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DENBIGHSHIRE HEALTH RETURNS.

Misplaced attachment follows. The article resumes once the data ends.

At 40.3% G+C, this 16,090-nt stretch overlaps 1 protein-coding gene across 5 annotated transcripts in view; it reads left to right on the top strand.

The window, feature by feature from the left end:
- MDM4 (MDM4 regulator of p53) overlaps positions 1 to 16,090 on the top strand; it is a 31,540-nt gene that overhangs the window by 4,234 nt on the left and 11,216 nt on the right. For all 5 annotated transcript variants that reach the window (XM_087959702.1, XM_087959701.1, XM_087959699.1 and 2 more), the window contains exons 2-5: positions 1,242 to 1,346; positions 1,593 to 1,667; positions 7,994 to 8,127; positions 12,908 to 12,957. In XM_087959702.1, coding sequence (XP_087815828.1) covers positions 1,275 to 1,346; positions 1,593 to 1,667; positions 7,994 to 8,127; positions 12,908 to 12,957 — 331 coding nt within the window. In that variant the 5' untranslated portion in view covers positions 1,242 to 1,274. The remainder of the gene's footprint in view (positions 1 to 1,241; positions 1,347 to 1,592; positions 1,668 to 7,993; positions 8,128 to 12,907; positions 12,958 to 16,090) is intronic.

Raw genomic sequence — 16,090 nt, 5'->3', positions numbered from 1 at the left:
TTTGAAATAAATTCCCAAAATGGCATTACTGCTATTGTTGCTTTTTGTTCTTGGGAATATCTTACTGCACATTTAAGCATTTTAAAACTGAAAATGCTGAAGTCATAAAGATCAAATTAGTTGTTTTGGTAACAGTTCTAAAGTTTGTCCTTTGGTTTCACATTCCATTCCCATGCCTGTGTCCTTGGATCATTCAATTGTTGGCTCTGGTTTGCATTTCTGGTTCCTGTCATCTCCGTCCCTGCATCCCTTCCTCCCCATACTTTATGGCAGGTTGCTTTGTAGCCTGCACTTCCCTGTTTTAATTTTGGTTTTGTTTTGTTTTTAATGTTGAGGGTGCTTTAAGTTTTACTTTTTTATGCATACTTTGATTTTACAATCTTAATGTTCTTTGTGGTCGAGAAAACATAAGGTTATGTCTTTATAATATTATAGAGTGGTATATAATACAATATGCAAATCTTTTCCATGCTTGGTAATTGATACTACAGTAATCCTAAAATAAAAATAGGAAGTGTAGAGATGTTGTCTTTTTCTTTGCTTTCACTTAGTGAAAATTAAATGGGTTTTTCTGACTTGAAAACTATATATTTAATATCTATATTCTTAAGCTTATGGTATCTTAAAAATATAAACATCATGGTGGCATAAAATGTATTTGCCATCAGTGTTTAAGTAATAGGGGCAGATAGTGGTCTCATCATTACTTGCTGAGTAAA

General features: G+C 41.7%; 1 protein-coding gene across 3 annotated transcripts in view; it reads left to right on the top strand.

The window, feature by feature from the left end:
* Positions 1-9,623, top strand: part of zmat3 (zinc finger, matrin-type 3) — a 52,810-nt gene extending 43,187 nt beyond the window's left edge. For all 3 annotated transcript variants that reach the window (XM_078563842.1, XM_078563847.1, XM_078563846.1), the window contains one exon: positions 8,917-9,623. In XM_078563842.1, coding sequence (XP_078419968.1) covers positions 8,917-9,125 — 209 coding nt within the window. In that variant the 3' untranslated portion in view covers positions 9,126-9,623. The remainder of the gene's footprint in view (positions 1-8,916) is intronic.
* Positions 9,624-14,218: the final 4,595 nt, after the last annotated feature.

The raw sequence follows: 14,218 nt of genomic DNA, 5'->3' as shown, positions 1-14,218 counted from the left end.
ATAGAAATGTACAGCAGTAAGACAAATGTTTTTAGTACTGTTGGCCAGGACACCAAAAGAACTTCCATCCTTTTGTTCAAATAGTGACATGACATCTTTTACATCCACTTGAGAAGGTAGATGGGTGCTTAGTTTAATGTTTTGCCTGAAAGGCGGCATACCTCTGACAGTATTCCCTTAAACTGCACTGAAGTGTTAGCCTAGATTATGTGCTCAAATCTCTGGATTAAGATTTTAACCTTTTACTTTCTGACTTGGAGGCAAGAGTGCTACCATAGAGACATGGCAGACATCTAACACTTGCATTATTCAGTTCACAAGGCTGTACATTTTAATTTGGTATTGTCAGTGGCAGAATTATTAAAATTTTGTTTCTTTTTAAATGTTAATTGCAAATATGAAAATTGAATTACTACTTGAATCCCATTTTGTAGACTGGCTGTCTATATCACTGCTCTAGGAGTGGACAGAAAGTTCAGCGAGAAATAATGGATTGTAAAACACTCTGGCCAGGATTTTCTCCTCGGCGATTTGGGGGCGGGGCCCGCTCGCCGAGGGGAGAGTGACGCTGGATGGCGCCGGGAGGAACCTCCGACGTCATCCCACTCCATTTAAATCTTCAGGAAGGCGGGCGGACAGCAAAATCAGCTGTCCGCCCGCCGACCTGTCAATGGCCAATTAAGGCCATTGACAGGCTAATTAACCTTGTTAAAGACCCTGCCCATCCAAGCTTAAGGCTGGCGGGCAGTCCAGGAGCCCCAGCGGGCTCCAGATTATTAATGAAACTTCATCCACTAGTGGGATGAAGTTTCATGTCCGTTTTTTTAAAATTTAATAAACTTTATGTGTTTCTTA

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DENBIGHSHIRE HEALTH RETURNS. NOTEWORTHY REPORT rFROM AN EXPERT. MANY IMPROVEMENTS: SERIOUS DIFFICULTIES YET TO OVERCOME. Dr. R. Stenhouse Williams, assistant lecturer on public health bacteriology at the Liverpool University, lias just issued his eighth annual report on the health returns and vital statistics for Denbighshire. The following particulars are culled from it ae indicating the value of the work al- tready accomplished by the Health Com- mittee, .and al&o the importance of what yet temains to do — There can be no doubt, writes Dr. Wil- lia.ms, that many improvements have been effected in the county during the last few Years, the whole atmosphere of the reports Ileoe;ved is more hopeful than it once was. It may be worth while to mention a few of the works that have been iktomplished. C'ol- "wyn Bay has been supplied with excellent water and sewage schemes. The dairies and 'OOws.h<Cds in the Wrexham rural have been ^evolutionised. This y-cax there is a very &ood report upon tlio housing accommoda- tion of Wrexham, which shows that the con- ditions are not nearly so dark as rumour had painted them, yet there are serious difficul- ties which remain to be overcome. There is *10 provision for small pox in the county. Infectious diseases hospitals are not found Iln thirteen out of sixteen districts. The Notification of Births Act is only in force in one district. The attack upon tubercu- iosis is of a very limited description. The bacteriological examination of milk is mot Itud-artaken. The slaughter-houses in some districts require many improvements, where possible public slaughter-houses should be sabstEtuted for private. Last year's report of the Local Government Board's Inspector fchows that there is much work to be done in St. Asaph (Denbigh), and many of the tn.edieal officers of health deplore the ahsonce Accommodation for the working classes. AREA AND POPULATION. L "re are. sixteen separata sanitary dis- tricts in the administrative county, none of "vlllch are county boroughs, amd as each, of them claims the repayment of half of the salary of its medical officer of health from th>d County Council, -each of these officials is Required to supply you with a copy of his O-tm-uad report, a.nd any special reports pre- B0nted to the Council during the year. These Mparts cover the whole of the administrative bounty. This summary relates to the an- nual reports, and to four special reports. These include (a) a report on dairies and Llanrwst urban; (b) a report on ^^irios and oowsheds, Llanrwst rural; (c) a it'port on the Holt water supply, Wrexham (d) a report on slaughter-houses, 'Waxtdiam rural. The sixteen districts include seven urban acd mine rural areas, varying in size and Popubotiom. One table shows that the estimated popula- °n for the county for the middle of 1909 was *47,041 persons—of whom two-thirds reside in rural districts; but when it is remem- '"Gr*ed that large portions of the Wrexham 'and Chirk rural districts are practically ^ban in character, it becomes evident that proportion by no means re presents the -actUa.1 iirbam and rural conditions under the people live. And although there 36 increase of population on the census ^■ear in both rural and urban districts, the 7^creasf,u the rural districts is confined to -*o&d of Wrexham and Chirk, leaving a de- in the real rural parts of the county. -J"13 shows that the continuous inflotw of the Puliation to the urban areas, and con- C--nt reduction in the strictly rural locali- ti. is stall going on. c -Mother table shows the peroentagei in- cases and decreases in the urban and rural jgtioas 0f the- county upon the census of I'h-o estimated increase of the population 'Of the year 1908-09 is 2230 persons, equaJ »o a percentage increase of 1.5. adETILs DECREASING. lQn nuin^eT birtlis registered during 9 in tliti whole county was 3G82, a, slight mjcrease on the numbers of the previous year. rpk? }>er 1000 of the population is 25.0. 8 18 considerably below the average of the tli r-f 1899-1908 it is also slightly beCow the 1-909 rate for England and W a.les 25.6 per 00 population. The county of Denbigh is part in the general decline of the lrwi-rate. „ FEWER DEATHS. -Uie number of deaths registered in the Unty during 1909 was 2119, last year the £ «Ures were 2150. The gross death-rate for year is 14.4, practically identical with ^at of last year. It is necessary, howefver, i **iake corrections for n on-iesidents who di«+e in public institutions in the various and for residents who have died j, 0 in institutions outside their districts. .Of ananv years tlie inaccuracy of the reports the compilation of these statistics has recorded in these summaries. This year ^tt'ort has been made by the medical officers health to correct these errors, but Ldan- urban and rural, and Ruthin ruraJ rJr Dot give any corrections for "residents." •jTf6 figures corrected as far as possible mim- 2039, equal to a death-rate of 13.8, com- pared with 14.24 in 1908, 14.39 in 1907, 15.4 19 06. The fall in the death-rate lias I been maintained. It is largely due 0„ ''he diminution in the numbctr of deaths ^fante, these numbered 55 fewer than in It is gratifying to note that the rate beJow that of previous years, and is also "^OTV that of England and Wales. INFANTILE MORTALITY. in? number of deaths of infants undtt' one year of age amounted to 416 in 1909, com- P rj'^1 with 471 in 1908. « Ihe rate per thousand registered births the county is 112.9, the lowest recorded, « in the yefir 1907. It is above the in- mortality rate for England and •es, which is 109 ■per 1000 births. tch Auth-er table shows the causes of death, jT*6 figures foir 1906, 1907, and 1908 axe given 0«r °°mparison. It is seen that the number deaths under one year is less than in any ^ar except 1907. The heading "diarrhoea forms" awarding to the most recent in- ^^■ctions of tihe Local Government Boaird ^aris epidemic diarrhoea only. There h-avei deaths from this cause during the ai > and 20 deaths from gastritis and en- ^1-tis. The weather in 1909 was on the iuri° °°^, is therefore very difficult to how far the great drop in the diarrhoea th-rate is due to improved sanitation and far it is due to weather conditions. There been a diminution in the numbefr of aths from the notifiable infectious disease. One-third of tlie deaths occurred during the Tst month of life. The Notification of J-rths Act has not been generally adopted in county. A great opportunity for good OIrk is thus lost. Without the adoption this Act the medical offioeir of health is not >T>u«ht into contact with the newly-born '•■d, and the valuable advice and assistanoe nic.h he might render are wanting. A ~^ady diminution in the infantile death-rate not only lives saved to the nation, fit improved physique generally, for it is to remembered that the death-rate only re- a portion of the damage done, the remainder, and probably tlie greater part, .to be found m the" crippled lives of Jj^ldren who have just struggled through. e practical experieaoe of the working of Act is that it is of the greatest assist- °° to the public health authorities. TUBERCULAR DISEASES. The deaths from'tubercular diseases in the CoUiJlty give a rate of 1.16 per 1000 of the population. In 1908 the --rate was 1.29, and In 1907 aimost the same. In the 1907 report the urgency of energetic measures to cope J?'-tli this disease was pointed out -as it is at "he most useful period of life that the num- of deaths is highest. In the T.MS report a table was given showing this question from another aspect, the ratio of deaths from fibercular diseases to deaths from all other pauses, and to tliose from "all"'the notifiable ^factious diseases, of which serven at least well recognised as indigenous in this country. Onø in every 12.5 deaths is caused by tubercle, and tJiis one disease has killed near- ly four times as many persons in the ye&r a.11 the infectious diseases added together. *t may be well to enquire what steps are bei-ng takcta in the county, (a) Notihcvfcion i under the Poor Law. Of these there were I 28 during the year, Abergele, 1; St. Asaph, 1; Uwchalod, 1; Wrexham borough, 6; Wretxham rural, 19. Glan Conway, Llaon- rwst urban, and Llanrwst rural record that there were no notifications. The subject is not mentioaied in the other reports. Ap- parently the necessity for the inclusion of these in the repoxts is hardly yet realised, (b) Voluntary notifications, patients other thane Poor Low patients. This is only mentioned in five reports. Colwyn Bay no notification, but private information is given to the medical officer of health by medical men in the district. This rnxUhod, if at all complete, should bo quite good. Denbigh borough, ino notification. Ruthin borough, no notification. Wrexham borough, no noti- fication. Wrexham rural: A circular was sent to the local practitioners asking them to notify the medical offiocr of health; no fee was offered. No oases were notified during 1909. Colwyn Bay alone in the whole county of Denbigh seems to have a method capable of useful application during the illness of the patient. It would be interesting to know what proportion of the cases tejxist.ingl in Colwyn Bay are reported to the mcdica-1 officer of health. The system of notification throughout the county, with a small fee at- tached, should be adopted. The medical offioetr of health would thus be able to render valuable assistance in the prevention of this disease. (c) Methods of prevention in use in the county. This subject is mealtion-cd in nine of the reports. The statements are that disinfection after death, in onq district also .after removal, is carried out, if de- sired. In Ruthin borough it is specifically mentioned that this disinfection is free. This is really.all that is being done in the oounty, "disinfection aftor death, if de- sired." "During the long months of the patients' illness no cohesive measures are taken." It would be of great interest to know how .many disinfections were carried out during the year, we should then have some measure of theani-ount of work that is being accomplished. The medical officer of health for Chirk gave a lecture on the sub- ject of tuberculosis, and distributed leaflets; he (records that subsequently "people came to him for advice." He is the first in the county to ,adopt this method, which must have beneficial results. The need for a sana- torium has been consistently pointed out year by year, and it is .not to be forgotten that so high an .authority as Dr. Newsholme is of opinion that the recemt improvement in the death-rate from tuberculosis is largely due to institutional treatment where the consumptive learns so to live that he may not be a souiroe of infection to all his neigh- bours. HOUSING THE GREATEST NEED. The greatest (need in the county is the adequate supply of workmen's dwellings. Abergele.—Die town of Abergele is largely composed of old houses, which would not nowadays have passed the bye-laws. Many are without backyards or the neeoKsary facili- ties for sanitation. The conditions might be much improved by throwing two houses into one. The street surface of New-straet has not been? adopted; it is in a very dirty state. Oolwy.n Bay.-Thorc is need of a gtreateír supply of workmen's houses. Seventy-two now houses were granted certificates, only eight, were suitable for the working classes. Denbigh Borough. — Tlie re is need of a greater supply of workmen's houses. Many of the house.s having a rental within the reach of the labouring classes are old and structurally defective, but owing to lack of houses it is only possible to make these houses as habitable as conditions will allow. Sixteen back to back houses have been irooonstruct.ed with through ventilation, etc. Six houses have been closed, two remain dosed, one was converted into a workshop, one .iemolished, two rendered fit for habitation. Llanrwst Urban. Much work has been done. Notices were served upon the owners of 131 houses. Seventy-one of these* houses harve beem repaired, six closed as unfit for habitation. The owner of these, has given notice to his other tenants that he may put all his property in proper repair. Four other owners have taken this work in hand. There are 125 back to back houses; of these 19 have a window at the back or sides, which gives a certain amount of through ventila- tion. Ruthin Borough.—Accommodation for the working classes is inadequate.. The Council has considered the matter, and a report upon workmen's dwellings is being prepared. Ruthin Rutml.Much work has .been done. Forty-two dwellings— mainly cottages and small farm houses have been much im- proved; some have been entirely recon- structed. Eleven new houses were erected; the plans were submitted to the Council. St. Asaph (Denbigh). A terrace of new houses stands in Rhyd-y-voel, but without a water certificate. THE SCHOOLS. On the whole the reports are favourable. Improvements are still required in several of the districts, especially in St. Asaph. TUBERCULOSIS AND THE MILK SUPPLY. In the last few years a great deal has been accomplished in the county in regard to dairies and cowsheds, especially in the Wrex- ham rural district, but tuberculosis will never be stamped out until the tuberculin test and the bacteriological examination of milk be- come universal. It is within the power of the County Council to .adopt the latter at once. In another part of this report it is pointed out how high is the proportion of deaths from tuberculosis, compared with other in- fectious diseases, yet there is hardly any other infectious disease the control of which is so entirely in our own hands, because all the details of its infection have now been so carefully worked out that it only needs to put our knowledge into practice. "Uhat is the summary of the many years' work which Professor Dalepine has accomplished in Man- chester. It amounts to -this, that not only does the milk of the tubercular cows contain the infecting bacillus, but that they are pre- sent in the other exer-eta as well, and there- fore such a cow in a herd is a constant source of infection to the otheir cows both in the shippon amd in the fields. vFrom the purely economical point of view it is cheaper in the end to weed out tubercular stock; fromi the point of view of the consumer onei cow may be the source of untold suffering. The Tuberculosis Order of the Board of Agricul- ture, of which a resume was given last year has been postponed; it is hoped that it may not be long now before it comes into force. The poweirs that it twill give will! greatly strengthen (the ha.nds of the sanitary authori- ties m Denbighshire.